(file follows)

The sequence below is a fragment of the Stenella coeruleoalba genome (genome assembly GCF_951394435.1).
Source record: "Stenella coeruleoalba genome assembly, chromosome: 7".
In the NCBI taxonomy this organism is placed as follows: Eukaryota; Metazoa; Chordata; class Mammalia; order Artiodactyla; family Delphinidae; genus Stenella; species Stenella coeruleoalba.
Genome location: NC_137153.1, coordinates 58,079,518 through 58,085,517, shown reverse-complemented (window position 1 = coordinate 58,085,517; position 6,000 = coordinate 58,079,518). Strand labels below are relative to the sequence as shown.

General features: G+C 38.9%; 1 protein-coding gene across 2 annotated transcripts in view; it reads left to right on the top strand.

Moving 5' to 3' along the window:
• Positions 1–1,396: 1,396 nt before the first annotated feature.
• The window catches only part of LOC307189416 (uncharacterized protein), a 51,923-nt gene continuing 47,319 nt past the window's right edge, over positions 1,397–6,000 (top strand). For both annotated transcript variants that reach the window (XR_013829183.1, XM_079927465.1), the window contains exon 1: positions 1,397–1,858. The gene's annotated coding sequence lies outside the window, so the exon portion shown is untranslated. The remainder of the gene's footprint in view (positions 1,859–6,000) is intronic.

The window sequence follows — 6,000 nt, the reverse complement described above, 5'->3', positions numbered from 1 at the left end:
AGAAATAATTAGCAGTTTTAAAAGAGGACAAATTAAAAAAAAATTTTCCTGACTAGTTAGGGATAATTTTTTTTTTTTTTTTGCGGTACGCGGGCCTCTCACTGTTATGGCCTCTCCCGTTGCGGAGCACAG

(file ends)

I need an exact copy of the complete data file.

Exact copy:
The sequence below is a fragment of the Stenella coeruleoalba genome (genome assembly GCF_951394435.1).
Source record: "Stenella coeruleoalba genome assembly, chromosome: 7".
In the NCBI taxonomy this organism is placed as follows: Eukaryota; Metazoa; Chordata; class Mammalia; order Artiodactyla; family Delphinidae; genus Stenella; species Stenella coeruleoalba.
Genome location: NC_137153.1, coordinates 58,079,518 through 58,085,517, shown reverse-complemented (window position 1 = coordinate 58,085,517; position 6,000 = coordinate 58,079,518). Strand labels below are relative to the sequence as shown.

General features: G+C 38.9%; 1 protein-coding gene across 2 annotated transcripts in view; it reads left to right on the top strand.

Moving 5' to 3' along the window:
• Positions 1–1,396: 1,396 nt before the first annotated feature.
• The window catches only part of LOC307189416 (uncharacterized protein), a 51,923-nt gene continuing 47,319 nt past the window's right edge, over positions 1,397–6,000 (top strand). For both annotated transcript variants that reach the window (XR_013829183.1, XM_079927465.1), the window contains exon 1: positions 1,397–1,858. The gene's annotated coding sequence lies outside the window, so the exon portion shown is untranslated. The remainder of the gene's footprint in view (positions 1,859–6,000) is intronic.

The window sequence follows — 6,000 nt, the reverse complement described above, 5'->3', positions numbered from 1 at the left end:
AGAAATAATTAGCAGTTTTAAAAGAGGACAAATTAAAAAAAAATTTTCCTGACTAGTTAGGGATAATTTTTTTTTTTTTTTTGCGGTACGCGGGCCTCTCACTGTTATGGCCTCTCCCGTTGCGGAGCACAG